Blair County Republican congressman Shuster ready for road ahead
Bill Shuster is his own man.
The Blair County Republican congressman, who will chair the powerful House Committee on Transportation and Infrastructure beginning in January, is assuming a leadership post his father, Bud Shuster, held for more than six years.
The similarity ends there.
Make no mistake, both men are thrilled that the family legacy will continue, said the elder Shuster, who gushed during a Tribune-Review interview that he “couldn't be more proud.”
But his son will run a markedly different committee, with tight budgets, no directed spending through earmarks and no appetite among the electorate for anything resembling taxes or “pork barrel” spending.
“All options are on the table,” said Shuster, 52, of Hollidaysburg, regarding how to find money for highway and bridge repairs in a country with a crumbling infrastructure.
He said he'd consider bucking the Republican Party line of “no new taxes” to fund transportation projects.
Shuster believes the chairman's most important role is to listen — to constituents and colleagues.
“Transportation is not a partisan issue,” he said. “All Americans care about the safety of roads and bridges and waterways. Everyone is similarly impacted, every single day, and that is going to be a key part of reaching across the aisle.”
Bud Shuster, 80, who represented the 9th District from 1973 until his son succeeded him in 2001, honed in on projects that benefited his constituents, and the cash flowed home easily through earmarks, said Jeff Brauer, a political science professor at Keystone College in Lackawanna County.
“The son's interests lie in rebuilding the entire national infrastructure — that includes not only bridges and roads but ports, freight transit and waterway systems — with a goal to make it all more efficient,” Brauer said.
The elder Shuster retired in January 2001, hours after being sworn in for his 14th term, citing health concerns. Some speculated that GOP leadership term limits and a nagging ethics investigation contributed to his resignation.
The last transportation bill that Bud Shuster pushed through was a six-year bill in 1998 for $218 billion. By contrast, the bill lawmakers authorized for 2013 and 2014 totaled $105 billion.
Same work ethic, different environment
When he assumes the committee chairmanship after the 113th Congress is sworn in, Shuster will be the first House member from west-central Pennsylvania in a position to direct money to the state since the 2010 death of Rep. John Murtha, D-Johnstown, who chaired the defense appropriations subcommittee.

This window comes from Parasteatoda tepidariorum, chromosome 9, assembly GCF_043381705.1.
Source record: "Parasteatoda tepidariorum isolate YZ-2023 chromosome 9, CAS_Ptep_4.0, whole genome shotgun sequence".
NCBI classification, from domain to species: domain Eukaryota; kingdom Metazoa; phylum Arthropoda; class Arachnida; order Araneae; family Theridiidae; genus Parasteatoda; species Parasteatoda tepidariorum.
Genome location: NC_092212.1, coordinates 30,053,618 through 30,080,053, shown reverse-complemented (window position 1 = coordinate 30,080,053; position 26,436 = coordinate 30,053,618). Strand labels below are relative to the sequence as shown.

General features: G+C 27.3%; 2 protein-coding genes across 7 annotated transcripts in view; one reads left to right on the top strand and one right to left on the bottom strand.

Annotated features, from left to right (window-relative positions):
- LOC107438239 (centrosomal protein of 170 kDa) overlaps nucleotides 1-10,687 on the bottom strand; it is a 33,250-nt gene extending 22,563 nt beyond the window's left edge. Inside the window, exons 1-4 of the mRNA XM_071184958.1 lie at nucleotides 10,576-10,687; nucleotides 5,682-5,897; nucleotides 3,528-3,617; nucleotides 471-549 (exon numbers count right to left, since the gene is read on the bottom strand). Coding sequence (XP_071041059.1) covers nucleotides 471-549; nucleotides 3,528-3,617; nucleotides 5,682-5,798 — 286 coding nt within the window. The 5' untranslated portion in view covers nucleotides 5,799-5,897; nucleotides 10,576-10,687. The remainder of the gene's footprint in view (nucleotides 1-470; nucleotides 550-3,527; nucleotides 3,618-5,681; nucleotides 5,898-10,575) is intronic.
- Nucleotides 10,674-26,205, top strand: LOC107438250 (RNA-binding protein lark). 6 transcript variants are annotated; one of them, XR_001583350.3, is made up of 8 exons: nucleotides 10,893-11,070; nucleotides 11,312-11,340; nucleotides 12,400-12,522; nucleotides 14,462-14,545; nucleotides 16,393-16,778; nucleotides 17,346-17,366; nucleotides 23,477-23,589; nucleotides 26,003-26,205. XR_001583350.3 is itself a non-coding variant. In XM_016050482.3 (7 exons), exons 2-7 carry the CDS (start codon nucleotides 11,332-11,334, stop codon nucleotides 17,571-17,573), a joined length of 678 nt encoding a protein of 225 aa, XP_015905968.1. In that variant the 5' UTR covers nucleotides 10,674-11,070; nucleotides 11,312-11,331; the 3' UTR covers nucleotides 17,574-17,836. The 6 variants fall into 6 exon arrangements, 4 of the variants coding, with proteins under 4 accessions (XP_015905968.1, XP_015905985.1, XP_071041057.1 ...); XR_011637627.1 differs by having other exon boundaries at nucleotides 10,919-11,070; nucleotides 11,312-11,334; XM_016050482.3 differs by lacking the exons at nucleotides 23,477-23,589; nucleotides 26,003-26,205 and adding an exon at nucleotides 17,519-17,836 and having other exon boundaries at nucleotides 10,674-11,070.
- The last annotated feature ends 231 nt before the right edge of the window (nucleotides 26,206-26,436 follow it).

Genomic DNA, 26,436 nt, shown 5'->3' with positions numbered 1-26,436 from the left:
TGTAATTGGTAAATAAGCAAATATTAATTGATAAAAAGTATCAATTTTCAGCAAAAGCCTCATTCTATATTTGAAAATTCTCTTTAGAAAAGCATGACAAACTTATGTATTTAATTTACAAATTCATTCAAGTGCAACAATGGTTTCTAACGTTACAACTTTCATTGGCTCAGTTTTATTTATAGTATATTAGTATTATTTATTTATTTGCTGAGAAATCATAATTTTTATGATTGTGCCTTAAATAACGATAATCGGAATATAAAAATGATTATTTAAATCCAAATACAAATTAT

Rep. Mike Doyle, D-Forest Hills, considers Shuster a friend despite often-hostile relationships between lawmakers in opposing parties.
He believes there are similarities between the Shusters: “They both earned the respect and willingness of both parties to work together to get things done.”
Doyle said House GOP leaders appear unwilling to grant extra money toward the nation's surface transportation system, “a total contrast to the days when his father ran (the committee).”
As chairman from 1995 to 2001, the elder Shuster often put himself at odds with President Clinton and then-House Speaker Newt Gingrich on spending, Doyle said. “But when it came to projects, it was business before ideology. And he always got them through.”
Part of the problem today, Doyle said, is that the Highway Trust Fund — for construction or maintenance — is funded by a federal gasoline tax that collects less because of fuel-efficient vehicles. “Plus, people are driving less because of high fuel costs,” he said.
In 2010, President Obama's bipartisan Simpson-Bowles Commission recommended a 15-cent federal tax increase on a gallon of gas to boost the transportation fund. No legislation resulted. Congress last raised the gas tax in 1993, to 18.4 cents per gallon.
The Congressional Budget Office estimates a $105 billion to $110 billion shortfall in highway and transit funding by 2022.
Large task to tackle
The Transportation and Infrastructure Committee's oversight goes beyond trains, planes and automobiles to several missions of the Coast Guard, disaster preparedness, flood damage control, several aspects of the Army Corps of Engineers, and clean water and wastewater management and pipelines. The latter four directly affect the shale gas industry.
Shuster said he would take a hard line with agencies if he perceives they are attempting to expand their reach. Last year, when he chaired a subcommittee on railroads, pipelines and hazardous materials, he fought to restrict the role of the Army Corps, which oversees permits for pipelines that cross streams.
“Their expansion of power is just a play by them to justify their existence,” Shuster said.
A spokesman for the Army Corps said the agency would not comment.
Shuster doesn't intend to overlook transportation on inland waterways, critical to keeping costs low for consumers and businesses.
“The harbors and ports of this country are very vital,” said Shuster, who grew up in McKeesport.
He cited the nine locks and dams on the Monongahela River, which maintain navigable waters for 129 miles from around Fairmont, W.Va., to The Point in Pittsburgh. The system “needs about $3 billion to completely rebuild and refurbish it,” Shuster said.
“He has his work cut out for him,” said Allegheny County Executive Rich Fitzgerald, a Squirrel Hill Democrat. “But he gets it, and he's his own guy. He understands the importance of the locks and dams, and the amount of economic wealth for the area through good barge transportation, the airport (and) the shale industry.”
Salena Zito is a staff writer for Trib Total Media. She can be reached at email@example.com.